Steve Langasek <firstname.lastname@example.org> writes:
> On Thu, Jan 11, 2007 at 01:40:21PM +1100, Brian May wrote:
>> We really need a constant way of dealing with this in package updates.
>> Currently I have two very opposing views, and not entirely convinced
>> in either of them.
> How are these in opposition? Andi's mail says that you shouldn't touch
> inetd at all on upgrades if there are no configuration changes that need to
> be made. Clearly Peter wasn't reporting a bug because heimdal-kdc *didn't*
> touch inetd, he was reporting a bug because it *did* touch it.
>> It seems to boil down to:
>> * should packages disable inetd config entries on removal and in
>> preparation for upgrade, and then reenable the entries after upgrade
>> is complete?
> No, they shouldn't, because this loses local modifications to the inetd.conf
> line. Even if not explicitly required by policy, we should make every
> effort to preserve the admin's local changes here.
> What's the downside to leaving services enabled during an upgrade? Is there
> a failure mode we need to worry about here other than the service just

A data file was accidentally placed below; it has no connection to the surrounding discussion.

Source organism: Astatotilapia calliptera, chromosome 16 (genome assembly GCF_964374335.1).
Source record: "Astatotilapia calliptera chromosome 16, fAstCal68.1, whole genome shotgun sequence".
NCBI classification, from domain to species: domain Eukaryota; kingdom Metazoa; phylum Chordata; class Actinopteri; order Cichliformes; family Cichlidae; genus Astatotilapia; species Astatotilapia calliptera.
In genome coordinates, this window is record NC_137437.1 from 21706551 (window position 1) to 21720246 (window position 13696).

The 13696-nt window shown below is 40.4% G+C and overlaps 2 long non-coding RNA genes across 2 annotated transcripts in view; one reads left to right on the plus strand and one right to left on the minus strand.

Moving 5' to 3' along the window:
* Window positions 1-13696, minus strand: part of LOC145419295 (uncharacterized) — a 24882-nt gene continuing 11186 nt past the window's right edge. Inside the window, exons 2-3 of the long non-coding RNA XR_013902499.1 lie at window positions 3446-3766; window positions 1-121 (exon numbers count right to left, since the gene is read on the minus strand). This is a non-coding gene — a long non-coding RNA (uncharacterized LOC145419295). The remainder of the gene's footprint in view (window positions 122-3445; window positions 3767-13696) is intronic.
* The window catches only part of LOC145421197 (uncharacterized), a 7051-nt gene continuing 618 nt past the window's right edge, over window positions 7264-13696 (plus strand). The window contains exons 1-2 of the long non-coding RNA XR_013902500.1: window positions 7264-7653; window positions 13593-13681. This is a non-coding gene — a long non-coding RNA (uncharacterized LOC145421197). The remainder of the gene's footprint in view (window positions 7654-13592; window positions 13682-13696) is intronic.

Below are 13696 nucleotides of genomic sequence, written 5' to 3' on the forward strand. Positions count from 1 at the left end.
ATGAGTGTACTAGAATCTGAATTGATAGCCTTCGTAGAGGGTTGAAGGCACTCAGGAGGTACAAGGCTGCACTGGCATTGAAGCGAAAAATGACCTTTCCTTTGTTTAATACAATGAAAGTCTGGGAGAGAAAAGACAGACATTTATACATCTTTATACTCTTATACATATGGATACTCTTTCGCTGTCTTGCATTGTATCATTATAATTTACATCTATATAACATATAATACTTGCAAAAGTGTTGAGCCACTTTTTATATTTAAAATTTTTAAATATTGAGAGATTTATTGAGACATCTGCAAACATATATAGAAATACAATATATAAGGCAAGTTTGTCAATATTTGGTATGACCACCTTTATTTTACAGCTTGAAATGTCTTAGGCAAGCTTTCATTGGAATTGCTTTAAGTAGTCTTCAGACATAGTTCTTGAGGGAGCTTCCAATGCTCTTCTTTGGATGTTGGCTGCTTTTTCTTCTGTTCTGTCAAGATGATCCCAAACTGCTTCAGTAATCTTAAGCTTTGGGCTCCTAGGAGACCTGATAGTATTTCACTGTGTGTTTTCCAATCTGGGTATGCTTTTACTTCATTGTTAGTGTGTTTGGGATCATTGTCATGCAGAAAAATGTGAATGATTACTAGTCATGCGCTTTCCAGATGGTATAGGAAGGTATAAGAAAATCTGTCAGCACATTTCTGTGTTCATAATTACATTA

> aborting on connect?
>> * what about entries that should be disabled by default? That is the
>> maintainer has decided the majority of users will not need it?
> Why pretend to provide support for such a service *at all* then, if you're
> just going to wipe out the admin's choice on every upgrade?
>> * is solving this worthy of etch?
I think this has a rather simple solution (for lenny?).
Create /etc/inetd.conf.d/<package> and have inetd read in all files in
there one after the other.
Packages that want to have inetd support by default can just ship a
conffile and the admin can edit or remove it. Dpkg will keep track of
changes in the conffile and the admins changes automatically.
Packages that want to offer a choice of inetd can use ucf to create
and maintain /etc/inetd.conf.d/<package> manually if the user opts for
inetd support. Again a well proven mechanism.